Keeping a close watch on costs of production and striving to continue to add value to their livestock, are key to the success of Will and Gillian Sedgley, who took on their first farm tenancy seven years ago.

The couple have built up successful beef and sheep enterprises on 900 acres of ground rented from four landlords and based at Low Bank House, Barbon, near Kirkby Lonsdale, where there are 110 of the acres.

Now they run a herd of 60 beef cows, which includes pedigree Limousins and British Blues, along with cross-breds and three-quarter breds of the two breeds, producing quality suckled calves for breeding and finishing – many of them with show potential.

They lamb 1700 ewes, plus followers, in various flocks of sheep – pure Swaledales, Swaledales crossed with Bluefaced Leicesters, pure Bluefaced Leicesters and North of England Mules, and Texel crosses put to the Texel and Beltex rams. All finished lambs are sold deadweight on a Tesco contract.

Both have farming backgrounds. Gillian’s parents are arable farmers in Lancashire and Will’s parents, both accountants, have a 250-acre traditional hill farm, near Sedbergh.

Typical quality Blue and Limousin cross females the Sedgleys aim to breed from enjoying last years summer grass

Typical quality Blue and Limousin cross females the Sedgleys aim to breed from enjoying last year's summer grass

Will and Gillian met while studying for BSc honours degrees in agriculture at Myerscough College – Will specialising in animal science and Gillian concentrating on arable production.

Both were determined to be involved with the farming industry and after they married in 2006, they moved into a second hand caravan costing £500 at Will’s parents’ Lindsey Fold Farm, in Garsdale.

They were both bitten by the farming bug, buying their first six beef cows in 2006 with their wedding money and taking on the running of Lindsey Fold and its flock of Swaledale sheep, which gave them a start.

Home-bred breedy-looking Mule gimmers

Home-bred breedy-looking Mule gimmers

As land came up to rent nearer Kirkby Lonsdale which was more suited to their type of farming, they were funded by working away and through the help of both of their families as well as the bank.

The complications and insecurity of short term rental of the majority of their land did not deter the couple and in 2010 they had acquired enough rented land and livestock to establish WA and GR Sedgley as a going concern.

In 2013, they were fortunate to get a 15-year FBT at Low Bank House, on the Whelprigg Estate, in Barbon, near Kirkby Lonsdale, 17 miles away from the hill farm, where they have made home with their young family – Eva (11), James (9) and Sam (6).

When they moved to Low Bank House they made numerous changes, including investing in new housing for the cattle so that they can now accommodate their 60 cows plus followers during the winter, which in some years can mean housing from early September until late May.

Home-bred two-year-old Limousin cross heifer by Netherhall Henry, with her newborn calf by the easy calving sire, Wilodge Inch by Inch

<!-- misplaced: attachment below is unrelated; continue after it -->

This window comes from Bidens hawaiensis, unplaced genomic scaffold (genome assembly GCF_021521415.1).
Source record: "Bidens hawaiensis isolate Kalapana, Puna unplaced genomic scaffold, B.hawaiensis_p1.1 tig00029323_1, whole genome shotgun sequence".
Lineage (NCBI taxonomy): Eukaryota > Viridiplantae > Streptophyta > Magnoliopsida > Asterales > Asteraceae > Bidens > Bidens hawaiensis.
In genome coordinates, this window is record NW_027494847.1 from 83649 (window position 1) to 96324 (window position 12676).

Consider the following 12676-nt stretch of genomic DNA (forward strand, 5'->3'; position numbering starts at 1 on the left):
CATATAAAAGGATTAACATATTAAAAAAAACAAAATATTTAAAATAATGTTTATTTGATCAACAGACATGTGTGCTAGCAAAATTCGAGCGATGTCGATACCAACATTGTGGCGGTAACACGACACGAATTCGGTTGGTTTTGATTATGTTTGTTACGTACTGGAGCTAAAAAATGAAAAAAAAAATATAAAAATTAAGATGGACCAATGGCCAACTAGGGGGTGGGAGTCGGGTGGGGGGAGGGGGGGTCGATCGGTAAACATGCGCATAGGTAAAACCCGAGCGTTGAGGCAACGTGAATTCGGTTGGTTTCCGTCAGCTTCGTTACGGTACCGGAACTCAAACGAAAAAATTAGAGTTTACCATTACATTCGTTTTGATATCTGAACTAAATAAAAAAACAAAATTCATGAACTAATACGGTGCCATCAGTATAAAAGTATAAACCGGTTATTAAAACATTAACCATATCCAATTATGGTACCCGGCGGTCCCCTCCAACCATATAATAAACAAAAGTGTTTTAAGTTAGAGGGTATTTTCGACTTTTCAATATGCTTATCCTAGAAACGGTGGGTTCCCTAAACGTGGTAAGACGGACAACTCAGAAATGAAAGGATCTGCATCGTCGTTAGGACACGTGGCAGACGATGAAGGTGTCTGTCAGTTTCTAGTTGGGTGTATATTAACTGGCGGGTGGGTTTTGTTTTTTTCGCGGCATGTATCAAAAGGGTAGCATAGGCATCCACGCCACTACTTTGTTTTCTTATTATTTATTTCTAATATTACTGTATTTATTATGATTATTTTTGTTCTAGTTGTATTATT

Home-bred two-year-old Limousin cross heifer by Netherhall Henry, with her newborn calf by the easy calving sire, Wilodge Inch by Inch

“We’ve been trying to concentrate on quality over quantity with both the beef and the sheep,” said Gillian. “We have probably got the commercial cows where we want them on quality.

"Our focus is to breed three-quarter Limousin, or British Blue show potentials and then selling them at six to 10 months old, which suits our system,” she added.

Will said: “We’d like to expand numbers. It’s not so much the land but the buildings we would need because we are farming in a wet area and we haven’t got any other option than to house the cattle in the winter so, because we are tenants, it’s down to the economics.

"We have been waiting to see the implications of Brexit and we have been consolidating the enterprises.”

The herd comprises 50-50 Limousin British Blue crosses, as well as three-quarter bred Limousin and Blues. There are 20 pedigree Limousins and two British Blues registered under the Langstroth prefix. Priorities in their breeding are legs and mobility, conformation and milkiness as well as colour for the Blues.

First British Blue bull calf Langstroth PeakyBlinder, photographed in July, 2020, and his dam Langstroth MissMoneypenny

First British Blue bull calf Langstroth PeakyBlinder, photographed in July, 2020, and his dam Langstroth MissMoneypenny

The Sedgleys are pleased with the Blue herd’s first home-bred bull, sired by Bedgebury Kent. Langstroth Peakyblinder was born last March out of the home-bred Langstroth Missmoneypenny, a daughter of Cromwell Fendt and out of Langstroth Flourish. This blue roan bull is likely to be their first entry in a society sale next May.

From the early days of establishing the herd, the Sedgleys placed great importance on its health status. The herd is in the Premium Cattle Health Scheme and has a Johnes risk level 1 status and is BVD accredited, as well as BVD and Lepto vaccinated.

“Not many commercial herds have that high health status. In the early days, we didn’t feel we were seeing the benefit for the increased cost of testing, but now it is showing through when we are selling commercial heifers with buyers, particularly from Scotland, searching for high health status willing to pay a premium,” said Will.

“Hopefully, when we do get to the stage of selling pedigree stock, the health status and it being a closed herd will pay dividends,” he added.

Gillian said herd health is also reflected in their cow fertility rates, with the target of producing a calf a year and being able to cull cows to maintain a tighter calving pattern.

Two stock bulls have been used for the first time this year, with calves expected from May onwards.